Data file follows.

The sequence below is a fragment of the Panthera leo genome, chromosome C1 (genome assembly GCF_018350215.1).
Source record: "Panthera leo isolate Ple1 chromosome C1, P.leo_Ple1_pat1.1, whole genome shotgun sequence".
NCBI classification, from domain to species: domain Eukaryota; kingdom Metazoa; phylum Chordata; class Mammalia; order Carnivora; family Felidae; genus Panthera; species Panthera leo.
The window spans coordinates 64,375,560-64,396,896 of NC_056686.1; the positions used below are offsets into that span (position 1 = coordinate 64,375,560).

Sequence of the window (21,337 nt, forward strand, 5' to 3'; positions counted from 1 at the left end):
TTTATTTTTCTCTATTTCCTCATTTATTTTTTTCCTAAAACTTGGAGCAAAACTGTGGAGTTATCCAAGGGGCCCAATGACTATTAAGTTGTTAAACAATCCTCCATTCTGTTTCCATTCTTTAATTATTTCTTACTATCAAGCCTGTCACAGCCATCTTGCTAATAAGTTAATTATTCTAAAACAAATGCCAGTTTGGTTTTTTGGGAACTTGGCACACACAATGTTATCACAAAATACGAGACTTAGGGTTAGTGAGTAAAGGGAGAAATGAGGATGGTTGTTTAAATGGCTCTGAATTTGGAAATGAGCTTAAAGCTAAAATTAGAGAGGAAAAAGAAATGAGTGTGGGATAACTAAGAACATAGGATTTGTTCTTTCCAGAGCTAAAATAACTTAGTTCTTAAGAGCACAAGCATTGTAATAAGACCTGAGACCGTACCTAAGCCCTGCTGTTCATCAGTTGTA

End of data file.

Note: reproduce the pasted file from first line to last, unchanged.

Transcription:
The sequence below is a fragment of the Panthera leo genome, chromosome C1 (genome assembly GCF_018350215.1).
Source record: "Panthera leo isolate Ple1 chromosome C1, P.leo_Ple1_pat1.1, whole genome shotgun sequence".
NCBI classification, from domain to species: domain Eukaryota; kingdom Metazoa; phylum Chordata; class Mammalia; order Carnivora; family Felidae; genus Panthera; species Panthera leo.
The window spans coordinates 64,375,560-64,396,896 of NC_056686.1; the positions used below are offsets into that span (position 1 = coordinate 64,375,560).

Sequence of the window (21,337 nt, forward strand, 5' to 3'; positions counted from 1 at the left end):
TTTATTTTTCTCTATTTCCTCATTTATTTTTTTCCTAAAACTTGGAGCAAAACTGTGGAGTTATCCAAGGGGCCCAATGACTATTAAGTTGTTAAACAATCCTCCATTCTGTTTCCATTCTTTAATTATTTCTTACTATCAAGCCTGTCACAGCCATCTTGCTAATAAGTTAATTATTCTAAAACAAATGCCAGTTTGGTTTTTTGGGAACTTGGCACACACAATGTTATCACAAAATACGAGACTTAGGGTTAGTGAGTAAAGGGAGAAATGAGGATGGTTGTTTAAATGGCTCTGAATTTGGAAATGAGCTTAAAGCTAAAATTAGAGAGGAAAAAGAAATGAGTGTGGGATAACTAAGAACATAGGATTTGTTCTTTCCAGAGCTAAAATAACTTAGTTCTTAAGAGCACAAGCATTGTAATAAGACCTGAGACCGTACCTAAGCCCTGCTGTTCATCAGTTGTA